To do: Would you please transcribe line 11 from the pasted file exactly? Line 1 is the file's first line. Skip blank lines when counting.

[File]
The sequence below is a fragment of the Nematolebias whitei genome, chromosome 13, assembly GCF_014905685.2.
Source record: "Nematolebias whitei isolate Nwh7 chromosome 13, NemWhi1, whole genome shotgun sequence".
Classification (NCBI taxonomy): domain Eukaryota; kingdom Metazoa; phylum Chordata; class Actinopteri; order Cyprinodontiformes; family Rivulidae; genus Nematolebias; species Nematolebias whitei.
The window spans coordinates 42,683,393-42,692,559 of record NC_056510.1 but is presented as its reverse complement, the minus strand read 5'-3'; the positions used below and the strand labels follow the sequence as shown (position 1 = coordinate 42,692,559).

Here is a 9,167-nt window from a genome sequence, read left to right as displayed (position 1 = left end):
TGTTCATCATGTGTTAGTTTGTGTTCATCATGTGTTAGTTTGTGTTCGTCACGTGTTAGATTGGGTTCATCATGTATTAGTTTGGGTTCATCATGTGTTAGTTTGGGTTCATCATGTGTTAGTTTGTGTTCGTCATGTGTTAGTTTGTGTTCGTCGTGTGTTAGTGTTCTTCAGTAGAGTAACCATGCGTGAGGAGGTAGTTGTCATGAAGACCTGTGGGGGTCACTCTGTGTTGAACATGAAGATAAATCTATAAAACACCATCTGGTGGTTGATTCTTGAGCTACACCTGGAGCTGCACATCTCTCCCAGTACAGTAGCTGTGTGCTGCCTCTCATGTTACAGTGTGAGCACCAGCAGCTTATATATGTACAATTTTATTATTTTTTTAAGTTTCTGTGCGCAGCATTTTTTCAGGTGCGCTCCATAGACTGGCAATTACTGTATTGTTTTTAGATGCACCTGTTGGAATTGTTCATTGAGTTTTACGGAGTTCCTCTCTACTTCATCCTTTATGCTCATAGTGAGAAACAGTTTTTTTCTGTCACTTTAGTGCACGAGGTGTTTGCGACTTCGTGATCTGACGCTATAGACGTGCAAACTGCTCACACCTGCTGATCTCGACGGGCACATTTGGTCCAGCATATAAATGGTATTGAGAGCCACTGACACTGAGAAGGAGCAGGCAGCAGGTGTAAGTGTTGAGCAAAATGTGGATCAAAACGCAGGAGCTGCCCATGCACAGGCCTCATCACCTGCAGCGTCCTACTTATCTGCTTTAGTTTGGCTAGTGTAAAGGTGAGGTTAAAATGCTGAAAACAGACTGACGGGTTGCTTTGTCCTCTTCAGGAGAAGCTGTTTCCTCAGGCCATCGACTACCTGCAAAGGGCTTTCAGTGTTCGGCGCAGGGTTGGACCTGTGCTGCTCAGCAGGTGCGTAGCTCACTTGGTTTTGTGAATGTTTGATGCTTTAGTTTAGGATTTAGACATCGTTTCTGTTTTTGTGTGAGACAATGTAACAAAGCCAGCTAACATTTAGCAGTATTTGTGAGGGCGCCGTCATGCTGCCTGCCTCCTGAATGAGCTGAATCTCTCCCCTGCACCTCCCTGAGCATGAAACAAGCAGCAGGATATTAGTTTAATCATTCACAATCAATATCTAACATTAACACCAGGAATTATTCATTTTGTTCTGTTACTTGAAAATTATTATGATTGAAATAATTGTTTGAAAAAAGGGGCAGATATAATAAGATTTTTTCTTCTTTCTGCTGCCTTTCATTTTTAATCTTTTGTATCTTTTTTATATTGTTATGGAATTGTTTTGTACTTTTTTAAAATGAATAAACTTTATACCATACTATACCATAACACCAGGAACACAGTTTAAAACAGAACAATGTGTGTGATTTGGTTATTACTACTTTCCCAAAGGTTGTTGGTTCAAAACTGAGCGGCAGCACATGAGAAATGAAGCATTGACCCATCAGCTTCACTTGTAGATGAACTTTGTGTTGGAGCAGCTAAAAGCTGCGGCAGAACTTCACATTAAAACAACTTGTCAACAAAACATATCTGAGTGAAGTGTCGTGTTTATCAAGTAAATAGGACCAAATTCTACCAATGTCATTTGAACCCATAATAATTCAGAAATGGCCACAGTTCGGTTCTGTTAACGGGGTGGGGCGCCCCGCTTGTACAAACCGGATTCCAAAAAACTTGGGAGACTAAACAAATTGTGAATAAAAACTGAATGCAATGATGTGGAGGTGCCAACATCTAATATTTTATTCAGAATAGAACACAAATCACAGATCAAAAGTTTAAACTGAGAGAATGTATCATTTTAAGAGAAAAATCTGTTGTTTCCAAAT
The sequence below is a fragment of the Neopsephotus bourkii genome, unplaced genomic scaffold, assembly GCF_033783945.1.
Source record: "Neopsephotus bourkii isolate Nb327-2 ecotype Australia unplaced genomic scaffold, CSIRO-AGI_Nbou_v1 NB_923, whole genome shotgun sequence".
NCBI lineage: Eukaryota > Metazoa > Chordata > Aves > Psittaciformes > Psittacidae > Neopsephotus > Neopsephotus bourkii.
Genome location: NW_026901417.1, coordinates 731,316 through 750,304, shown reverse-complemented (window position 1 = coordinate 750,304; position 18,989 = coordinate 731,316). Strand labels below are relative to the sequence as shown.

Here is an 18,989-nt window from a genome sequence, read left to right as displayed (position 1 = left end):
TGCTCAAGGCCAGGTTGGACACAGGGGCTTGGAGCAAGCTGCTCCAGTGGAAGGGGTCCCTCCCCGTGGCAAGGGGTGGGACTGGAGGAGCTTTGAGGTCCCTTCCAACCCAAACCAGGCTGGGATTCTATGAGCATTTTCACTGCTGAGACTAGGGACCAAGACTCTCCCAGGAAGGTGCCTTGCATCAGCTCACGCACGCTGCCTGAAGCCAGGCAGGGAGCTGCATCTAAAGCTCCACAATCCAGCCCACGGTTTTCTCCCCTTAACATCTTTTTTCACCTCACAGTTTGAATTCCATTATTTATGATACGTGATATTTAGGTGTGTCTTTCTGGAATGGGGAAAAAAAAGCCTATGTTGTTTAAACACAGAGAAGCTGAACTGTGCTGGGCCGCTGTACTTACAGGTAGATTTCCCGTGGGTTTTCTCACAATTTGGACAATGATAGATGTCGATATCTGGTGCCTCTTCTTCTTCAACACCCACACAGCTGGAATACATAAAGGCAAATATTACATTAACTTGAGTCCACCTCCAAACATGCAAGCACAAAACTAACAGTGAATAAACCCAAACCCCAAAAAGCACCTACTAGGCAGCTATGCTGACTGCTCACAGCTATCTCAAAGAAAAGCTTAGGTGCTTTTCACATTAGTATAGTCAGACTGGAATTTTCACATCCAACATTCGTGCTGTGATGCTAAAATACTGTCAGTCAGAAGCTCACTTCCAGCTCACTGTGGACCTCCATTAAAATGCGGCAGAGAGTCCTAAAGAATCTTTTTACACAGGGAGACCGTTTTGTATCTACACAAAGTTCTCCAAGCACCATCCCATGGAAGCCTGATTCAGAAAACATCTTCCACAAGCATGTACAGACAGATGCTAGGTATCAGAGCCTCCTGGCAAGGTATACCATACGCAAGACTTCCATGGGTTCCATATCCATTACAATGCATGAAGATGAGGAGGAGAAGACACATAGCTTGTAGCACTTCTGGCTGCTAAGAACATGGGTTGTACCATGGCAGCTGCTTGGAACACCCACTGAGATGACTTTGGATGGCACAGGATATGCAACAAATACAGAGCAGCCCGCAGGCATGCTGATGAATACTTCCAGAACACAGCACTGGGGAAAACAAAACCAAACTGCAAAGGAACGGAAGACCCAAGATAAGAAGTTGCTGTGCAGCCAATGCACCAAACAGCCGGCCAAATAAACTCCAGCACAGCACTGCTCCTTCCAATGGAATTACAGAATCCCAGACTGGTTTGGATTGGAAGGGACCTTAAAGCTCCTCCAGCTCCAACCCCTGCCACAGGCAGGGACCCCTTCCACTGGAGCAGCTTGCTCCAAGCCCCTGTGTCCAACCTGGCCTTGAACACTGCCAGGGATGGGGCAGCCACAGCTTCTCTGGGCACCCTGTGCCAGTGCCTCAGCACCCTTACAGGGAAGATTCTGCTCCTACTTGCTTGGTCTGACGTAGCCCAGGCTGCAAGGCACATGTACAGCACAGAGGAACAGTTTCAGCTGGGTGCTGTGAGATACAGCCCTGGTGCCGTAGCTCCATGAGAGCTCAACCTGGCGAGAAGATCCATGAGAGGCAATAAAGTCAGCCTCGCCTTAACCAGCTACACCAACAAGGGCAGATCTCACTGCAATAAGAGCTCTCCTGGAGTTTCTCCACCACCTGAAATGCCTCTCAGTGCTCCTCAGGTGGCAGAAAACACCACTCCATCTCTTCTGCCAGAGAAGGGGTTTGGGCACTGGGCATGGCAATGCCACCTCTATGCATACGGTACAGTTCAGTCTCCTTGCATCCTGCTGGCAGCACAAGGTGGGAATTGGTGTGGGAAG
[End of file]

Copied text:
Here is an 18,989-nt window from a genome sequence, read left to right as displayed (position 1 = left end):